Gujari Ragini

Gujari Ragini
India, Madhya Pradesh, Malwa, ca. 1600
Opaque watercolor on paper
Courtesy the Freer Gallery of Art, Smithsonian Institution, Washington, D.C.: Purchase — Charles Lang Freer Endowment, F1937.36

This young woman is shown desperately and achingly missing her lover; the mood demonstrated by the gesture of her arms circled around her head indicates impatience and longing. The gesture emphasizes her beauty by creating a halo around her face. A woman traditionally wore eight ornaments while waiting for her husband or lover and the woman here is no exception.

Typically, when a woman is preparing to meet her husband after a separation, she would adorn herself with at least eight ornaments. This heroine has eight bracelets, one on each major joint of her arms and legs.

Her eyes are wide open and downcast as if giving a forlorn sigh. The heat of her passion is so high that she is fanned by her confidante who tries to offer her some relief. The futility of this act is suggested by the confidante’s position outside of the room and in fact, outside of the building. This makes the reduction of the heroine’s fiery passion very unlikely

This piece, Gujari Ragini, and the Malasri Ragini are part of a set, or ragamala, acquired more than a century ago by the art historian Ananda Coomaraswamy. The set is called the “Boston Ragamala.” At some point, the painting was identified as Gujari Ragini. Gujari Raginis however, normally show a woman with a musical instrument. The imagery in this painting is more typical of Desavarati Ragini. However, divergent regional variations of ragas are not unusual. The Desavarati theme is visually indicated by a woman arching her back while raising her arms over her head. One scholar, Molly Emma Aitkens, described this posture as characterizing an “aesthetic icon of the perfectly beautiful woman.” Desavarati Ragini evokes feelings of separation, yet how could she, a beautiful woman, be so alone?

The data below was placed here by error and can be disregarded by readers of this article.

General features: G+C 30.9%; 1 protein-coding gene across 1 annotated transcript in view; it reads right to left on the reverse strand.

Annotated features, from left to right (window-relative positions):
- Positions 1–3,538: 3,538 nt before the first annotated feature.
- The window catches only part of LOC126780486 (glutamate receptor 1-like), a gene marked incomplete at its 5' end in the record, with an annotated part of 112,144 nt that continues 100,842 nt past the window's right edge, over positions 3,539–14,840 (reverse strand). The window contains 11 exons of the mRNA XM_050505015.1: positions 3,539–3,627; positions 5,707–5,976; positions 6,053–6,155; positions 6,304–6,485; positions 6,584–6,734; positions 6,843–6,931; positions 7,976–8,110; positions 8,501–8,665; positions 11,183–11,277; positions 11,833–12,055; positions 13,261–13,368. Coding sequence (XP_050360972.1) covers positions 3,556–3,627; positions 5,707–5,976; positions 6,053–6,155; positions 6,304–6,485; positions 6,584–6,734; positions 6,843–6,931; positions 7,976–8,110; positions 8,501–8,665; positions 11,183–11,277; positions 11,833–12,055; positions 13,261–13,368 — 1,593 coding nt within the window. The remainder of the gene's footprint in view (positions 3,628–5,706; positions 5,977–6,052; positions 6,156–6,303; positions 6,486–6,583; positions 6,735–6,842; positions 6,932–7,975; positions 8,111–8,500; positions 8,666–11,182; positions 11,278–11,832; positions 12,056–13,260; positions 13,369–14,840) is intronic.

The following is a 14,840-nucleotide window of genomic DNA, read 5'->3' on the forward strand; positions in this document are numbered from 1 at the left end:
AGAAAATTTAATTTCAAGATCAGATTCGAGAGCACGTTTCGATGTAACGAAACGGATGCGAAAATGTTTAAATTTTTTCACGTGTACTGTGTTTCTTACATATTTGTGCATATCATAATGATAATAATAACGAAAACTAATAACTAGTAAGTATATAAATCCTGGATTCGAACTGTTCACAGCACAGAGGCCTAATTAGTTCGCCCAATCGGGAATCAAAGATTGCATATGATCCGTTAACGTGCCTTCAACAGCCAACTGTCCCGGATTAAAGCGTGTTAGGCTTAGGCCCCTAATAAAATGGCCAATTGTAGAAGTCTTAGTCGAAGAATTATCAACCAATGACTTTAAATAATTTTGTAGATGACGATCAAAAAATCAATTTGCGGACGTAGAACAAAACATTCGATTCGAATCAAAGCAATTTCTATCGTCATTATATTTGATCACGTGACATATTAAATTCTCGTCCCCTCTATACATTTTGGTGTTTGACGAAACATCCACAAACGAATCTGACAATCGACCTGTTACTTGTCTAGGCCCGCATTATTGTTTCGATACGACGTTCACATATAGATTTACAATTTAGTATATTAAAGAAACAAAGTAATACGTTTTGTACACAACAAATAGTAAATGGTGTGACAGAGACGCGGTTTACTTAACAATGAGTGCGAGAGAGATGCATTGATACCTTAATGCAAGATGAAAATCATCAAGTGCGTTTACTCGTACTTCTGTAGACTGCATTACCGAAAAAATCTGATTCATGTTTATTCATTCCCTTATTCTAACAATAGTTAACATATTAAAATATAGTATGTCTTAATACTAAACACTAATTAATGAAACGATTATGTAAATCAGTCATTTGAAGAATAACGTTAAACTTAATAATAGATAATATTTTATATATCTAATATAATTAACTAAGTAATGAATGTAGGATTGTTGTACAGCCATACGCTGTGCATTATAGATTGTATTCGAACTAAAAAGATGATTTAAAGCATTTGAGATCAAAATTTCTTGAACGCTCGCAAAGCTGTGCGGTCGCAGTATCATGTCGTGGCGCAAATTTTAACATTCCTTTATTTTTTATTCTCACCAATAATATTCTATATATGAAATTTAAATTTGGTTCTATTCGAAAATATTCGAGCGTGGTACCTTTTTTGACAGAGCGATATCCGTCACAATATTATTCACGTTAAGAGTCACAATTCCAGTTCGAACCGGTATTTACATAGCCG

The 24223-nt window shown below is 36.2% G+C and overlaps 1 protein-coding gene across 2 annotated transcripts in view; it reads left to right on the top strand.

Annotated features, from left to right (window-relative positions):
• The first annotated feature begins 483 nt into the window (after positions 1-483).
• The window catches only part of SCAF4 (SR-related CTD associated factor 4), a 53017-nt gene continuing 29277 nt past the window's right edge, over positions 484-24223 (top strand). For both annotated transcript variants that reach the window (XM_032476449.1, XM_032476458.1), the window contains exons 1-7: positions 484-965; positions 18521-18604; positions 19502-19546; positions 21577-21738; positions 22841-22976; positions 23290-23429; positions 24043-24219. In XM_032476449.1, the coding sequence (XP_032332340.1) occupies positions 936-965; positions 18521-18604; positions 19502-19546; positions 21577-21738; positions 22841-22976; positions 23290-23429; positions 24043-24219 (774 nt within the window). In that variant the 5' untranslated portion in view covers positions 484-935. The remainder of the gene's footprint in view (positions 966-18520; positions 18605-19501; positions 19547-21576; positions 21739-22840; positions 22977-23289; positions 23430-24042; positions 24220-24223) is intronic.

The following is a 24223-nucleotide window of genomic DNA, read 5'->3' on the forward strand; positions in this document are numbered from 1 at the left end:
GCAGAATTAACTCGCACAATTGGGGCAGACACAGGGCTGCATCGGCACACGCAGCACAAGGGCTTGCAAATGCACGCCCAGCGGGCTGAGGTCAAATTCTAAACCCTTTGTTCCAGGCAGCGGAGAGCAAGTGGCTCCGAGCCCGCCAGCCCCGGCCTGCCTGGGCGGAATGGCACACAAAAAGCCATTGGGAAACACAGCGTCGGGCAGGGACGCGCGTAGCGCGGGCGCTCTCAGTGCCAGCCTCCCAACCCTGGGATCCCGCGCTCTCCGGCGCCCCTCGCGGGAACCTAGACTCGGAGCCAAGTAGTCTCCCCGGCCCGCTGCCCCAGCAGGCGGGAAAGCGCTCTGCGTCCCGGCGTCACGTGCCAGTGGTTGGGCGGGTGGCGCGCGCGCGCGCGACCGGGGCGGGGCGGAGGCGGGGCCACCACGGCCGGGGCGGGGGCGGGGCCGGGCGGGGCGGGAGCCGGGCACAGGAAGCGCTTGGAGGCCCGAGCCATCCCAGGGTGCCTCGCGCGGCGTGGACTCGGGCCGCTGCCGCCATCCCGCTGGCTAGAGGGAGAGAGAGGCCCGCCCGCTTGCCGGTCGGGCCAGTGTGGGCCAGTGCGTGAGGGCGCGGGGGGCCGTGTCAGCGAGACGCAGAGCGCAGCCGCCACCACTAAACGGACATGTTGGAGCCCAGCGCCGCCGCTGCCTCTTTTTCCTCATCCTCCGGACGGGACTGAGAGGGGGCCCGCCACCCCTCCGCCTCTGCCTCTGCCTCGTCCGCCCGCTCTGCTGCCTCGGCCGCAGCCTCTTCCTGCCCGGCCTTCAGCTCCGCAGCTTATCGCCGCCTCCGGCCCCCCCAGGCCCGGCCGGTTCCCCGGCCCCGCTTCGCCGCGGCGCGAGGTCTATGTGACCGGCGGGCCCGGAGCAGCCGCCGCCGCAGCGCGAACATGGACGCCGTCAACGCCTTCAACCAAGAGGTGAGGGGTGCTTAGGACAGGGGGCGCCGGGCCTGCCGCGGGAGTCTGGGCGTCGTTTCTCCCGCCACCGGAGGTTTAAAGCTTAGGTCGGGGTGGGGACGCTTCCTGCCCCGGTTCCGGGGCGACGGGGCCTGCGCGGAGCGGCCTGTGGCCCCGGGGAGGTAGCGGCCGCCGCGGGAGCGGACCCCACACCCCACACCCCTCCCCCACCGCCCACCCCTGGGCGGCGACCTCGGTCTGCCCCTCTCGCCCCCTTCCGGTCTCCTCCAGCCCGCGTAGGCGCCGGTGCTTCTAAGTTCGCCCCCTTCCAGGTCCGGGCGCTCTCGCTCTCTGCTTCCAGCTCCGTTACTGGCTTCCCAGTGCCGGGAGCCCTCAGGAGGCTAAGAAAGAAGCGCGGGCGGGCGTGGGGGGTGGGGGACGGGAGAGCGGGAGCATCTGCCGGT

This iconic pose was intended to transmit a feeling of a self-confident but frustrated beauty complimented by a hint of vulnerability. Her eyes are wide open, oval shaped windows into her emotion. The circled arms are halo-like, drawing attention to both her beauty and her restlessness.

In the Malwa region of India, the palaces were often built with marble, which is visually similar to the white material of the palace occupied by the Ragini. The palace is in a walled garden but dark skies over the wall indicate nighttime. A wide band of white clouds at the top of the painting with curly clouds indicates the monsoon season. Since the cloud band is wide and the trees are already very green, one might assume that the monsoon season is well underway, and the young lady knows her lover is late or may not even be coming. This feeling is amplified by the presence of the confidante outside of the palace showing a greater impossibility for cooling the lady’s ardor. Significantly, the heroine was fully ornamented as if waiting for her beloved.

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